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Nebine community bats for Frontier Services

Maggie Caskey enjoys the face painting. Photo by Kirsty Cox, Paisley Passion Photography
EIGHTY PEOPLE came together in the heart of outback Queensland for the Nebine Community Centre Fundraising Cricket Match on 24 September.

The Centre, located 190km west of Mitchell in southwest Queensland, is a vital social hub for people living in remote and
often isolated locations across the region.

The annual cricket match was held to raise funds for Frontier Services, which provides critical support to people living in remote Australia.

Amanda Bowen, who helped organise the event, said they decided to raise money for Frontier Services because the
organisation had touched so many people in the region.

“Sometimes living out here, it can feel like there is no one that really cares about you but when you get a visit from Frontier
Services it just brightens up your day,” Ms Bowen said.

The Nebine region experienced drought for 10 years until 2009 and then last year was struck by flooding.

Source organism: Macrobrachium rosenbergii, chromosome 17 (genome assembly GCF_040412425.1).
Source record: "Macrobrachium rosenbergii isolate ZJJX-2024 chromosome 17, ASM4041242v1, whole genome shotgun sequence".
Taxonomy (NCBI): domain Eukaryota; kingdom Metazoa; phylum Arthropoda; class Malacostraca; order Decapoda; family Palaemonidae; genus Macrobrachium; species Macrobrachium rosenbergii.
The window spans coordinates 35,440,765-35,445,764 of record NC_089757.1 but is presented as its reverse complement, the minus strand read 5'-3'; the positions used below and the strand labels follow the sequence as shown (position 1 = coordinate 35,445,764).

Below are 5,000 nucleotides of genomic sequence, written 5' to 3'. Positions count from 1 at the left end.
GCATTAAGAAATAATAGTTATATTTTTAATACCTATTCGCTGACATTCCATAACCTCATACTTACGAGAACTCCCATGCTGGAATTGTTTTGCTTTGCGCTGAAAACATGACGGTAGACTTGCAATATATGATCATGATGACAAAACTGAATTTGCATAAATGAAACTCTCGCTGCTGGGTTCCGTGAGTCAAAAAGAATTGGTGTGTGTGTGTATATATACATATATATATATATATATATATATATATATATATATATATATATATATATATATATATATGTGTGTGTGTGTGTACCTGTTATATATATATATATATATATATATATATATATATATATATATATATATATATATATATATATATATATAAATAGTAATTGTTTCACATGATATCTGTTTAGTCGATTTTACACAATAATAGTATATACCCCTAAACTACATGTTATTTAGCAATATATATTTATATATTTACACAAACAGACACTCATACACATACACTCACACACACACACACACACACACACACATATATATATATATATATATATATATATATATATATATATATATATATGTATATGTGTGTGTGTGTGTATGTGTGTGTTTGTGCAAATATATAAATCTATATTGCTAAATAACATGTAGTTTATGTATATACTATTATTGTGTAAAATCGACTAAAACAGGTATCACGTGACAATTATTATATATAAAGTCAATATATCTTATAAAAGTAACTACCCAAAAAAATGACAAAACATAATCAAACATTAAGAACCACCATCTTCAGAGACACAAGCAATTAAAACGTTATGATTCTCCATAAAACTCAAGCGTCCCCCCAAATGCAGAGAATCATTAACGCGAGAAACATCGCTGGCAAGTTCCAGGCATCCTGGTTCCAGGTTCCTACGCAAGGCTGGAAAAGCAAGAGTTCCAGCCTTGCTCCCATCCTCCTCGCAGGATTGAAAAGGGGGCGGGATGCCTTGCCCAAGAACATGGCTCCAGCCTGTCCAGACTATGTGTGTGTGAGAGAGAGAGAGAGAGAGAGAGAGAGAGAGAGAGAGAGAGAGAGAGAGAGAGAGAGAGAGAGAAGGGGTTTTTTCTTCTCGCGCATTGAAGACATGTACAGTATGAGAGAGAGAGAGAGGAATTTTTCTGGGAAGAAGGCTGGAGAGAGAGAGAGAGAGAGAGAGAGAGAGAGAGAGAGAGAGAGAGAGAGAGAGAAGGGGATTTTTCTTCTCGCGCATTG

“Frontier Services provided a lot of support during the drought and the flood.

“They were there to support people through the emotional damage as well.

It was having someone to talk to, not always about what happened, just about other things.

You actually felt like there was someone who cared.”

On the day, members of the Morven, Mitchell and Injune Cricket Clubs battled it out on the cricket pitch with two games played.

Outstanding play came from Sam Moore and Ned Whip from Morven with 36 not out and Brad Cameron from Injune/Nebine with 44 runs.

Best bowler was Mick Jukes from Morven with three wickets for six runs.

About 40 children took part in a host of fun educational activities coordinated by the Frontier Services Remote Area Families Service (RAFS), based out of Charleville, with some bright and very artistic face painting.

Two local musicians Maggie Burey and Nathan Moody entertained the crowd well into the night and there was a jumping
castle for the children.

The Nebine Community Centre is a non-profit organisation run by volunteers.

It has three tennis courts, a cricket pitch, library and playground.

“The centre is the social and recreational hub for many local rural families,” said Ms Bowen.

“You can become so wrapped up in what’s happening at your place that you forget about what else is happening.

It is a good opportunity to find out what else is going on.”

Ms Bowen also thanked the numerous sponsors.

“Hopefully we will see you all again next year,” she said.

Frontier Services provides a number of services to people living in the Nebine region including RAFS, Remote Family Care Service, the Burke and Wills Patrol Ministry, In Home Care, the Bollon Bush Nursing Centre and Outback Links.

Photo : Maggie Caskey enjoys the face painting. Photo by Kirsty Cox, Paisley Passion Photography